C4 Binomial Expansion using FP2 Maclaurin?

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lecafe88
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Hi all, I just want some clarification as to whether using FP2 methods of solving C4 Binomial expansion is valid. I get how the C4 binomial expansion works and I know the formula without looking at the sheet, but when being asked binomial questions I prefer using the FP2 trick of differentiating the term again and again and sticking in f(0), f'(0)...etc. I get same answers for the questions I have done, but is it true for all functions being asked at C4?

So the Binomial formula for is (1+ nx+ n(n-1)(x^2)/2! + n(n-1)(n-2)(x^3)/3!........)

Which is similar to the Taylor series f(0)+f'(0)x+f''(0)(x^2)/2!+f'''(0)(x^3)/3!

Say we have function, (9+8x)^0.5 or sqrt (9+8x),

The binomial gives (3) (1+ 4x/9 - 8x^2/81) = 3+4x/3-8x^2/27.

Taylor series gives

f(x)=(9+8x)^0.5
f'(x)=4(9+8x)^-0.5
f''(x)=-16(9+8x)^-1.5

And subbing 0s into the derivatives with the appropriate factorial division and x^n terms gives 3+4x/3-8x^2/27 as well.

Is this type of approach valid for all of these question types and will I get credit if I use this method, and is the binomial expansion just a special case of a taylor/maclaurin series?
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brianeverit
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(Original post by lecafe88)
Hi all, I just want some clarification as to whether using FP2 methods of solving C4 Binomial expansion is valid. I get how the C4 binomial expansion works and I know the formula without looking at the sheet, but when being asked binomial questions I prefer using the FP2 trick of differentiating the term again and again and sticking in f(0), f'(0)...etc. I get same answers for the questions I have done, but is it true for all functions being asked at C4?

So the Binomial formula for is (1+ nx+ n(n-1)(x^2)/2! + n(n-1)(n-2)(x^3)/3!........)

Which is similar to the Taylor series f(0)+f'(0)x+f''(0)(x^2)/2!+f'''(0)(x^3)/3!

Say we have function, (9+8x)^0.5 or sqrt (9+8x),

The binomial gives (3) (1+ 4x/9 - 8x^2/81) = 3+4x/3-8x^2/27.

Taylor series gives

f(x)=(9+8x)^0.5
f'(x)=4(9+8x)^-0.5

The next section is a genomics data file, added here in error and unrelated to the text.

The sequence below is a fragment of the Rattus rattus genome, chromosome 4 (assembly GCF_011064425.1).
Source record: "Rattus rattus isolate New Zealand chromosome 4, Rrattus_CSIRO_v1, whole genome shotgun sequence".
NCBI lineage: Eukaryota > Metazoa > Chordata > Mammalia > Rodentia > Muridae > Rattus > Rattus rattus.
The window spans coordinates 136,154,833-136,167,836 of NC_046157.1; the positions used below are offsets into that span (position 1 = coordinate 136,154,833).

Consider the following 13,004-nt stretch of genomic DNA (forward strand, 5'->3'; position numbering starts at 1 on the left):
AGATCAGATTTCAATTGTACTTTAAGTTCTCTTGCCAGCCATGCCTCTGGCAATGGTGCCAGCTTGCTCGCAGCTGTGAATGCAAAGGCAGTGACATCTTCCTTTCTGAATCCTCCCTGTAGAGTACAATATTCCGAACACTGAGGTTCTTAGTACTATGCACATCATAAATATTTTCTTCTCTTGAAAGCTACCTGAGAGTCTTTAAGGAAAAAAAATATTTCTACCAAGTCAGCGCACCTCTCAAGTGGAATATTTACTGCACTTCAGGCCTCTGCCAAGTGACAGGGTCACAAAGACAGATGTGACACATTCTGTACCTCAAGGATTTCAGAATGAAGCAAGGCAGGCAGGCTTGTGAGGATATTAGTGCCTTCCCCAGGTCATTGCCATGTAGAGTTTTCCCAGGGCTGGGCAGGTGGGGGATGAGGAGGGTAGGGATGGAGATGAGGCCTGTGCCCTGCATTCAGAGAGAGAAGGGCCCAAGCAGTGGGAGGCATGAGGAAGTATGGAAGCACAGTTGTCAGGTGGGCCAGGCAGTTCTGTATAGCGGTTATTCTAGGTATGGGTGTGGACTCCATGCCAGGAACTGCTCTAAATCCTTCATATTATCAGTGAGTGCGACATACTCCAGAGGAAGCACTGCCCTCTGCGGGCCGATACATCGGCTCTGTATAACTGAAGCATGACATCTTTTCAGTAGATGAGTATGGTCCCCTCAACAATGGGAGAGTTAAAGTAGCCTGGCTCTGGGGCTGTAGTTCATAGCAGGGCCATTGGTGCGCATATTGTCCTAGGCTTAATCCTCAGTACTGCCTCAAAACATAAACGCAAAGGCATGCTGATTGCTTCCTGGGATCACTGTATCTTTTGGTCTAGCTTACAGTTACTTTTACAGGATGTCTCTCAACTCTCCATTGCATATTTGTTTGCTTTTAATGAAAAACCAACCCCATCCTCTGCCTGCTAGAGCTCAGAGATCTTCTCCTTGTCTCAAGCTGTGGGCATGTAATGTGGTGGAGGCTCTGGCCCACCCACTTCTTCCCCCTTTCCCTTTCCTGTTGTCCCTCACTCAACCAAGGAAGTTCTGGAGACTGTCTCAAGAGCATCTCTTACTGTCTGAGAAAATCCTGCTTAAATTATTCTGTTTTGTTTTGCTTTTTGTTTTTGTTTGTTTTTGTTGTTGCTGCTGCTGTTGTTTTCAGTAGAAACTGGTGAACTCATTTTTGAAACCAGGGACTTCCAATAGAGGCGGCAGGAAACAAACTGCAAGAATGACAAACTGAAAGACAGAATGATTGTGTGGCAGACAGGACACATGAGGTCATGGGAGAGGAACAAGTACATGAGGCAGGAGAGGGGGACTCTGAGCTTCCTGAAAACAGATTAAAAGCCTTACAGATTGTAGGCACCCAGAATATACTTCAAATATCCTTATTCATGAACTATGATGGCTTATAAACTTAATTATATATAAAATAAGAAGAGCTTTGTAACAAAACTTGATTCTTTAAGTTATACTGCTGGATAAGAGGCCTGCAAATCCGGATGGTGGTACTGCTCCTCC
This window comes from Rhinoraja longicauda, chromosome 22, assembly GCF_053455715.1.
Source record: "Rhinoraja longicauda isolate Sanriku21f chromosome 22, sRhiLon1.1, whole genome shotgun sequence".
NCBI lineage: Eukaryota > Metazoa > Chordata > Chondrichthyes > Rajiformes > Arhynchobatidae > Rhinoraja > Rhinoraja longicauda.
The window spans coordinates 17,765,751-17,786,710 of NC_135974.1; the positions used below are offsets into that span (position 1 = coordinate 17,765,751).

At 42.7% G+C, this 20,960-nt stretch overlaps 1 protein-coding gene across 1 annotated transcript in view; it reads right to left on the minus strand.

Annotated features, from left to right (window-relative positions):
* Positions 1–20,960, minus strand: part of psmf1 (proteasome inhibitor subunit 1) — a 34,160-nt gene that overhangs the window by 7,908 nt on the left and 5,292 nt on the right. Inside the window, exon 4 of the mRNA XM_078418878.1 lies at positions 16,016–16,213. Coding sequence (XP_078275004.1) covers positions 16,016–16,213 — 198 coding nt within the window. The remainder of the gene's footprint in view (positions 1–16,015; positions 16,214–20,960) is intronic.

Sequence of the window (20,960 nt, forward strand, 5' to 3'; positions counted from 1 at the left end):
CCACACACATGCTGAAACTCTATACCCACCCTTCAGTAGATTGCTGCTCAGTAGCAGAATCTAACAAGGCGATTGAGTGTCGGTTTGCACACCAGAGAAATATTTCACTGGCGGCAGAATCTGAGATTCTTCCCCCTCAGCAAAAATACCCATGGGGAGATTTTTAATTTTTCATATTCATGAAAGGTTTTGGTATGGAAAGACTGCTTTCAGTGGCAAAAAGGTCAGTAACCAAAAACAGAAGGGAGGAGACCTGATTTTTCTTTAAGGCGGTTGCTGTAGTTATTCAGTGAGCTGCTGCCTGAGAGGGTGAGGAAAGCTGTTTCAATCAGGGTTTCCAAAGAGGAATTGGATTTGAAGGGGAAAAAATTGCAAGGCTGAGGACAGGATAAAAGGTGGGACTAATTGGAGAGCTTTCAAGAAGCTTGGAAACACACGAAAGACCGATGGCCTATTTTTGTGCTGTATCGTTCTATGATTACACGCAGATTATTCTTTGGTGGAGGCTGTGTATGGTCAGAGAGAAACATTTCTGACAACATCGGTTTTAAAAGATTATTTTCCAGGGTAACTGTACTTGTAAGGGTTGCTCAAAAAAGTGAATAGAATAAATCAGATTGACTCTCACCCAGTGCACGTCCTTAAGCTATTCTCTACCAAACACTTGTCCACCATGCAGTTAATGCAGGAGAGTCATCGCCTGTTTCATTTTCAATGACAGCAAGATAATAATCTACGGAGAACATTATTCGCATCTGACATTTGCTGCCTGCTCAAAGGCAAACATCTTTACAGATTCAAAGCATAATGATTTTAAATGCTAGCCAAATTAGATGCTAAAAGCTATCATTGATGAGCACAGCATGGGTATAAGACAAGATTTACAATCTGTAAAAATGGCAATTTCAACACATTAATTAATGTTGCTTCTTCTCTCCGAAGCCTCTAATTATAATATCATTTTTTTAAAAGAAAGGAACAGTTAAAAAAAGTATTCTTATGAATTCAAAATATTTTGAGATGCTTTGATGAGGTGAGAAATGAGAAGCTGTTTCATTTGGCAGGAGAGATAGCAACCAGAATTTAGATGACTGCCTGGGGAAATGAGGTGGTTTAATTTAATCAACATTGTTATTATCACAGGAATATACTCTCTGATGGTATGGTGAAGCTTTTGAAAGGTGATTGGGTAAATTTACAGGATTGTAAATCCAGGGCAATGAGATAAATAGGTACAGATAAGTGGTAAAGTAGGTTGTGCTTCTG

f''(x)=-16(9+8x)^-1.5

And subbing 0s into the derivatives with the appropriate factorial division and x^n terms gives 3+4x/3-8x^2/27 as well.

Is this type of approach valid for all of these question types and will I get credit if I use this method, and is the binomial expansion just a special case of a taylor/maclaurin series?
I THINK YOU WOULD GET FULL CREDSIT FOR IT AND YES THE bINOMIAL IS JUST AN EXAMPLE OF A TAYLOR SERIES, HOWEVER I WOULD THINK THAT IT IS A LOT QUICKER TO SIMPLY QUOTE THE STANDARD SERIES RATHER THAN USING REPEATED DIFFERENTIATION. I know that is certainly how I would do them.
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lecafe88
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(Original post by brianeverit)
I THINK YOU WOULD GET FULL CREDSIT FOR IT AND YES THE bINOMIAL IS JUST AN EXAMPLE OF A TAYLOR SERIES, HOWEVER I WOULD THINK THAT IT IS A LOT QUICKER TO SIMPLY QUOTE THE STANDARD SERIES RATHER THAN USING REPEATED DIFFERENTIATION. I know that is certainly how I would do them.
Thanks for the reply. I have trouble using a calculator especially fractions as I don't know how to input fractions properly, to do the square of (9/8) for example I usually do 9x9/8/8. That's plenty of places to trip up on for a binomial question, so I'd rather do differentiation and sticking 0s in.
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username1560589
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(Original post by lecafe88)
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Yes, this approach works for all binomial expansion questions. You can easily prove it by setting f(x) = (a+x)^n.

Binomial expansion is a special case of Maclaurin's series. It is quicker to just use binomial expansion though rather than differentiating.

You will get credit if you provide enough explanation of what you are dong to the examiner.
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davros
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(Original post by lecafe88)
Thanks for the reply. I have trouble using a calculator especially fractions as I don't know how to input fractions properly, to do the square of (9/8) for example I usually do 9x9/8/8. That's plenty of places to trip up on for a binomial question, so I'd rather do differentiation and sticking 0s in.
You shouldn't need a calculator to work out (9/8)^2 and in fact unless a fraction should have been simplified first you'll typically just be using (a/b)^2 = a^2/b^2 all the time anyway

But the answer to your original question is yes - you'll get the same answer, basically because if you represent a function by a power series then that series is unique in the interval of convergence.
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